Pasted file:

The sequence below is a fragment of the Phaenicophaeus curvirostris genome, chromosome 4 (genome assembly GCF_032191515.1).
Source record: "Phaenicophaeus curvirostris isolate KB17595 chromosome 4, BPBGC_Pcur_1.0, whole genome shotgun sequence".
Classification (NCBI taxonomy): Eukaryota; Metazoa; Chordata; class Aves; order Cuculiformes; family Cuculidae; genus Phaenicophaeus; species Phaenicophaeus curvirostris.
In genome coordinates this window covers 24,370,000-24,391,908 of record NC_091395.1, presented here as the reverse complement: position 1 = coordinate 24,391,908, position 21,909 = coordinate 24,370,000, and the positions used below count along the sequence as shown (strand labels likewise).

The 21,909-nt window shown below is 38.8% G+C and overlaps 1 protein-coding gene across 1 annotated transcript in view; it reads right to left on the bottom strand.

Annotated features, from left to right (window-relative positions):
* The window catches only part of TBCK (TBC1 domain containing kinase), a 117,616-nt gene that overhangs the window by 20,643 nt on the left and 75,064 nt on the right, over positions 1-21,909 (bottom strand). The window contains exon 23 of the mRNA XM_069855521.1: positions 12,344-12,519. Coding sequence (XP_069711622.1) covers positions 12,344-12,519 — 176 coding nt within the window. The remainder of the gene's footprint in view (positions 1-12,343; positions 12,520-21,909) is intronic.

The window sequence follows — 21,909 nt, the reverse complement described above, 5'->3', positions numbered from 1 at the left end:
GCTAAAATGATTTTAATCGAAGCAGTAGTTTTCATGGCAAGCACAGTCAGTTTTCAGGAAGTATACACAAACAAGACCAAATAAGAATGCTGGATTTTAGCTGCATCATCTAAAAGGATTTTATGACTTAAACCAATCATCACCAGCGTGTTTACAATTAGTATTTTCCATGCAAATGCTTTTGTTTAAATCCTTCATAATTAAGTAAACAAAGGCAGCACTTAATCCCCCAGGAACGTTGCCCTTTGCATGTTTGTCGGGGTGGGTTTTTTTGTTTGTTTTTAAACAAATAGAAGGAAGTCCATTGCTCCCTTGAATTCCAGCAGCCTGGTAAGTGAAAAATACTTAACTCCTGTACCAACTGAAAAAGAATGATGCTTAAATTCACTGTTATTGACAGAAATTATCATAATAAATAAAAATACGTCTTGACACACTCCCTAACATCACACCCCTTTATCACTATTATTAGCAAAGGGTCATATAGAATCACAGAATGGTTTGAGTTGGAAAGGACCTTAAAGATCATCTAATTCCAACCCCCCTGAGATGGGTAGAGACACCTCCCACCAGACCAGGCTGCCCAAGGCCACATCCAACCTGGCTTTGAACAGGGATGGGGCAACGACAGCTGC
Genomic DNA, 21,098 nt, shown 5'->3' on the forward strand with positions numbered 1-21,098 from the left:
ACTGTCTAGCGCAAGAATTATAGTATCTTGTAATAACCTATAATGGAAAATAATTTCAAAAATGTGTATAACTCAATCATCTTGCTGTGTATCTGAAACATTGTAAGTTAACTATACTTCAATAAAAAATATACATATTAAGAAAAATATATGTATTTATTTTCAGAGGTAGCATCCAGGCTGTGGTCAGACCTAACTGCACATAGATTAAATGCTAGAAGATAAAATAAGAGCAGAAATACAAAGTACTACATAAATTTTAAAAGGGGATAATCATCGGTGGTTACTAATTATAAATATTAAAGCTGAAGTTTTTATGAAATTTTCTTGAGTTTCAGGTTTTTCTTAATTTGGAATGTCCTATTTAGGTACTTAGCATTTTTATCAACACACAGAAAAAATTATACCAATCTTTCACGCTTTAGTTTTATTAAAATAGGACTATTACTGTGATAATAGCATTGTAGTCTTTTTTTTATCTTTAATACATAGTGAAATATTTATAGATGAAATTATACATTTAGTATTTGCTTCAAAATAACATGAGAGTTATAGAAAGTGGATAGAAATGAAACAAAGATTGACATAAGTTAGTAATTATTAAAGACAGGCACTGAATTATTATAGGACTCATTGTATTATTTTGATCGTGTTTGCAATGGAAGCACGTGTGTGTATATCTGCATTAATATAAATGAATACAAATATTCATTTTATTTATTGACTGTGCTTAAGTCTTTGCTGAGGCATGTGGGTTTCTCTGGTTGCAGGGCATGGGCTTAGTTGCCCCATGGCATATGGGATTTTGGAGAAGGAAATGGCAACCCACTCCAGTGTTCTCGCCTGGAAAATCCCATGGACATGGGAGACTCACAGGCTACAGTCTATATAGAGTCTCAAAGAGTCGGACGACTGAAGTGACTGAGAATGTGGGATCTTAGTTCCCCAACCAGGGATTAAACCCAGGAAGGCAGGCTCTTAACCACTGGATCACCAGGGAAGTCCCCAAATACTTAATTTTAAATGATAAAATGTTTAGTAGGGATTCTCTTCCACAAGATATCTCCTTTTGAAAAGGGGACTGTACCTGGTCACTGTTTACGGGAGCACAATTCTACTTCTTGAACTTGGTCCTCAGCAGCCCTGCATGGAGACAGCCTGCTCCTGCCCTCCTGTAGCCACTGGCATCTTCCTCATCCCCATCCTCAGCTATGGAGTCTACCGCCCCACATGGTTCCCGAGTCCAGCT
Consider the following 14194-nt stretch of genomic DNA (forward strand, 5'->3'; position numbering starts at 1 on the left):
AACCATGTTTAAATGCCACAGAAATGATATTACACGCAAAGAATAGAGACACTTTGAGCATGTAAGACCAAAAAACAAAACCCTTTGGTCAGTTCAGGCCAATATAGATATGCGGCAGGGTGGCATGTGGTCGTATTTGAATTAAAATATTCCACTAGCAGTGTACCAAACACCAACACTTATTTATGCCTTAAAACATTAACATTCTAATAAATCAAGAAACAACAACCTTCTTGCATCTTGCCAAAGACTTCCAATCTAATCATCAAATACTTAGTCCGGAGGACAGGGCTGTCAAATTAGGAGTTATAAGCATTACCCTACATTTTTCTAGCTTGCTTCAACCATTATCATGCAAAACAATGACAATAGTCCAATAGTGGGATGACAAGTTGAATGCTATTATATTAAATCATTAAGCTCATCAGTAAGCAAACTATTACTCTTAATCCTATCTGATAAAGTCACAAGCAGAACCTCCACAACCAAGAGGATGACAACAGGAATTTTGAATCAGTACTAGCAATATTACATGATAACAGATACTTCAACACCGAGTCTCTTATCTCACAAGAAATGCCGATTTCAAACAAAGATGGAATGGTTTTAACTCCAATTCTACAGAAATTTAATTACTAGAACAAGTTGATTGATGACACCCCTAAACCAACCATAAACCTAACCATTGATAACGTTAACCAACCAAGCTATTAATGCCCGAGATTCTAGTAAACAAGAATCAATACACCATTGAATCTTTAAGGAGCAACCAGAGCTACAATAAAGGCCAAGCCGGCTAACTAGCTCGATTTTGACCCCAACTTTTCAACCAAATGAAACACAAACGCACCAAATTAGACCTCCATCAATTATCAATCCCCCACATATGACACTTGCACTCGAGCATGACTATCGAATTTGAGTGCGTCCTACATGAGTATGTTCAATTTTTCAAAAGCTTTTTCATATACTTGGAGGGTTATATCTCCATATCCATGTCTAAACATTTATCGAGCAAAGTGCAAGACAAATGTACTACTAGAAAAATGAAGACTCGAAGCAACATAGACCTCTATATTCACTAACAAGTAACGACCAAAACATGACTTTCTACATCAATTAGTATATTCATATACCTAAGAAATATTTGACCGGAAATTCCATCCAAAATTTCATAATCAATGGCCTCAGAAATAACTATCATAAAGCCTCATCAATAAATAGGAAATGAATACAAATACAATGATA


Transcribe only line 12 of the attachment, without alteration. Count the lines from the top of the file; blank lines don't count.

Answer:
Consider the following 14194-nt stretch of genomic DNA (forward strand, 5'->3'; position numbering starts at 1 on the left):